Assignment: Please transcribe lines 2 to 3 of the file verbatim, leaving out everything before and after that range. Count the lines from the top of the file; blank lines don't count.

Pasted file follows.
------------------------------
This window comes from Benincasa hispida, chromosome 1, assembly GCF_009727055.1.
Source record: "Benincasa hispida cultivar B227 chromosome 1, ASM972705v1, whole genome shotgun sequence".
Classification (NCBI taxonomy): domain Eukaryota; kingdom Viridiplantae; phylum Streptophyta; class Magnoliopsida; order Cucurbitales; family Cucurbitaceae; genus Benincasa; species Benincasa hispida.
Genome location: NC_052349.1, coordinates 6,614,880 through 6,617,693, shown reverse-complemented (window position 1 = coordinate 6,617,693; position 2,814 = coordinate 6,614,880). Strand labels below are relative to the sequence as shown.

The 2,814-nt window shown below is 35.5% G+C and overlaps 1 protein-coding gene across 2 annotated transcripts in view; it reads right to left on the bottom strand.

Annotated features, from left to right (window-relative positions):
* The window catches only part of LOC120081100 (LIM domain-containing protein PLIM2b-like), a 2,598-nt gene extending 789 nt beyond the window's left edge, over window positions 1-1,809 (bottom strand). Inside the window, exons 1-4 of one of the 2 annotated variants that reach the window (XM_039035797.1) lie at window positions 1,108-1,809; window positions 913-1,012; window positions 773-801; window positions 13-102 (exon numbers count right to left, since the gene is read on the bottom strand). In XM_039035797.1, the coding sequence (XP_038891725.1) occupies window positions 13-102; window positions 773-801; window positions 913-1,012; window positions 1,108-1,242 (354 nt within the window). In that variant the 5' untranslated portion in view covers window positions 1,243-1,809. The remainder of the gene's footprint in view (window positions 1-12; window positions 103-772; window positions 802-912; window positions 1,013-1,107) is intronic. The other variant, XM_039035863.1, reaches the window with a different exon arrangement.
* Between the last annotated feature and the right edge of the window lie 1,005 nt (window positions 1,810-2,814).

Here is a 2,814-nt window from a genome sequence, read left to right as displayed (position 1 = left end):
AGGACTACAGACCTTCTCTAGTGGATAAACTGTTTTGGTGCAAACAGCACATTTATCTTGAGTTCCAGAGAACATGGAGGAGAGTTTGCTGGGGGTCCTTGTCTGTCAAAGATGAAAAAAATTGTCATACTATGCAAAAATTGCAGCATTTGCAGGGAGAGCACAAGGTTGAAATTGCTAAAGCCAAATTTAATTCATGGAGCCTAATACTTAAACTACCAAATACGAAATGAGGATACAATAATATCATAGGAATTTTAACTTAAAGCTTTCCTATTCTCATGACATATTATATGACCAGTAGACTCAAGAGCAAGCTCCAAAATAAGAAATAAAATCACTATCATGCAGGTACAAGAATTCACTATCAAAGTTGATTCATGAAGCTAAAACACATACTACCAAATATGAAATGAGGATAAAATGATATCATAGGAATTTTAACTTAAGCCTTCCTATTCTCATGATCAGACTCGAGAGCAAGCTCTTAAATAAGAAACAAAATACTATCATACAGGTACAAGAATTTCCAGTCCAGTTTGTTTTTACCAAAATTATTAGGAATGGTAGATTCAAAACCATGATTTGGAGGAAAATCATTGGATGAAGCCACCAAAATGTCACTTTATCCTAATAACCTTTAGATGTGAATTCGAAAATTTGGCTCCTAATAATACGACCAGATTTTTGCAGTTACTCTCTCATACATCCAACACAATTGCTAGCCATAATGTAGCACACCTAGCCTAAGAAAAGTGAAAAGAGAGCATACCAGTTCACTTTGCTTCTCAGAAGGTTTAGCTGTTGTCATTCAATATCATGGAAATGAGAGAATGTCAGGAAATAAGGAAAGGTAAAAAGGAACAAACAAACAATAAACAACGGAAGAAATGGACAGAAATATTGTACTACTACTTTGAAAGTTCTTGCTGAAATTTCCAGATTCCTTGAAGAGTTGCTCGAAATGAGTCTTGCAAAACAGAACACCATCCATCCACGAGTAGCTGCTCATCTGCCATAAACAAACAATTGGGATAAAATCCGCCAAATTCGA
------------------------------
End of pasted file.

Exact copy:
Source record: "Benincasa hispida cultivar B227 chromosome 1, ASM972705v1, whole genome shotgun sequence".
Classification (NCBI taxonomy): domain Eukaryota; kingdom Viridiplantae; phylum Streptophyta; class Magnoliopsida; order Cucurbitales; family Cucurbitaceae; genus Benincasa; species Benincasa hispida.